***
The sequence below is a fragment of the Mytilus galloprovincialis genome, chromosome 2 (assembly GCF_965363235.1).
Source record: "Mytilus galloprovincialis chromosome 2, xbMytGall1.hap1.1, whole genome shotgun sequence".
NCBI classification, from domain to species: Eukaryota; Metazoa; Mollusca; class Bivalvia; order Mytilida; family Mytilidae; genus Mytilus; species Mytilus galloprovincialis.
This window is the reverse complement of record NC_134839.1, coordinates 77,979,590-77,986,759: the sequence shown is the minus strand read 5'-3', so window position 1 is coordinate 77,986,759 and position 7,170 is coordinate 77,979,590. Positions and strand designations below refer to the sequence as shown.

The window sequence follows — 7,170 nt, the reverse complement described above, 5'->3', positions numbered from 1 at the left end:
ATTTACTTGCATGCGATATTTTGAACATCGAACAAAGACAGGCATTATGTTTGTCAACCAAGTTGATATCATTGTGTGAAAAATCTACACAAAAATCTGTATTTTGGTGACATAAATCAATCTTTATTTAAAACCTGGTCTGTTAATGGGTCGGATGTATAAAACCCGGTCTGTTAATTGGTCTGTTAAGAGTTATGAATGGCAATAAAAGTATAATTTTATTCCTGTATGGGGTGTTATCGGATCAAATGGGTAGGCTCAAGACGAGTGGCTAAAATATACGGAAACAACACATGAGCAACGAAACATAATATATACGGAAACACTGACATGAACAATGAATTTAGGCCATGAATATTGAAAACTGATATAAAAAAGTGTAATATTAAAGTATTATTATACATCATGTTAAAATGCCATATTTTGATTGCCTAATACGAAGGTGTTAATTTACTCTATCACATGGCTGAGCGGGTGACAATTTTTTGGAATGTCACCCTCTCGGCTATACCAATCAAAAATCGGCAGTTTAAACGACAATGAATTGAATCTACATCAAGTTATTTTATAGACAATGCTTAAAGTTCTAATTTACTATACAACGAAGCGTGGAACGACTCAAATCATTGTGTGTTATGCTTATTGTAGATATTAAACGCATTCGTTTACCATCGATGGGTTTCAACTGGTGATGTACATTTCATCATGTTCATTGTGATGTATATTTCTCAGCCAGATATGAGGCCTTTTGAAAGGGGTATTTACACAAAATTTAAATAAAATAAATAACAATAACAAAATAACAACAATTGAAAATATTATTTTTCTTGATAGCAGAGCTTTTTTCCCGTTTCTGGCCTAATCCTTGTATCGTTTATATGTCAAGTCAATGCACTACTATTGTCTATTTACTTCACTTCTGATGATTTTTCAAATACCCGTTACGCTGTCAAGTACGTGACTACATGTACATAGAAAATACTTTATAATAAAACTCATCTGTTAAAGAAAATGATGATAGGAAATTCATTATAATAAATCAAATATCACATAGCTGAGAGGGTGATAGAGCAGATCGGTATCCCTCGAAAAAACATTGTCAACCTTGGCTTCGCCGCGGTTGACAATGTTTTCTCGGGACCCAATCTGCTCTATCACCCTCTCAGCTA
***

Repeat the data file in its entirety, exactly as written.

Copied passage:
The sequence below is a fragment of the Mytilus galloprovincialis genome, chromosome 2 (assembly GCF_965363235.1).
Source record: "Mytilus galloprovincialis chromosome 2, xbMytGall1.hap1.1, whole genome shotgun sequence".
NCBI classification, from domain to species: Eukaryota; Metazoa; Mollusca; class Bivalvia; order Mytilida; family Mytilidae; genus Mytilus; species Mytilus galloprovincialis.
This window is the reverse complement of record NC_134839.1, coordinates 77,979,590-77,986,759: the sequence shown is the minus strand read 5'-3', so window position 1 is coordinate 77,986,759 and position 7,170 is coordinate 77,979,590. Positions and strand designations below refer to the sequence as shown.

The window sequence follows — 7,170 nt, the reverse complement described above, 5'->3', positions numbered from 1 at the left end:
ATTTACTTGCATGCGATATTTTGAACATCGAACAAAGACAGGCATTATGTTTGTCAACCAAGTTGATATCATTGTGTGAAAAATCTACACAAAAATCTGTATTTTGGTGACATAAATCAATCTTTATTTAAAACCTGGTCTGTTAATGGGTCGGATGTATAAAACCCGGTCTGTTAATTGGTCTGTTAAGAGTTATGAATGGCAATAAAAGTATAATTTTATTCCTGTATGGGGTGTTATCGGATCAAATGGGTAGGCTCAAGACGAGTGGCTAAAATATACGGAAACAACACATGAGCAACGAAACATAATATATACGGAAACACTGACATGAACAATGAATTTAGGCCATGAATATTGAAAACTGATATAAAAAAGTGTAATATTAAAGTATTATTATACATCATGTTAAAATGCCATATTTTGATTGCCTAATACGAAGGTGTTAATTTACTCTATCACATGGCTGAGCGGGTGACAATTTTTTGGAATGTCACCCTCTCGGCTATACCAATCAAAAATCGGCAGTTTAAACGACAATGAATTGAATCTACATCAAGTTATTTTATAGACAATGCTTAAAGTTCTAATTTACTATACAACGAAGCGTGGAACGACTCAAATCATTGTGTGTTATGCTTATTGTAGATATTAAACGCATTCGTTTACCATCGATGGGTTTCAACTGGTGATGTACATTTCATCATGTTCATTGTGATGTATATTTCTCAGCCAGATATGAGGCCTTTTGAAAGGGGTATTTACACAAAATTTAAATAAAATAAATAACAATAACAAAATAACAACAATTGAAAATATTATTTTTCTTGATAGCAGAGCTTTTTTCCCGTTTCTGGCCTAATCCTTGTATCGTTTATATGTCAAGTCAATGCACTACTATTGTCTATTTACTTCACTTCTGATGATTTTTCAAATACCCGTTACGCTGTCAAGTACGTGACTACATGTACATAGAAAATACTTTATAATAAAACTCATCTGTTAAAGAAAATGATGATAGGAAATTCATTATAATAAATCAAATATCACATAGCTGAGAGGGTGATAGAGCAGATCGGTATCCCTCGAAAAAACATTGTCAACCTTGGCTTCGCCGCGGTTGACAATGTTTTCTCGGGACCCAATCTGCTCTATCACCCTCTCAGCTA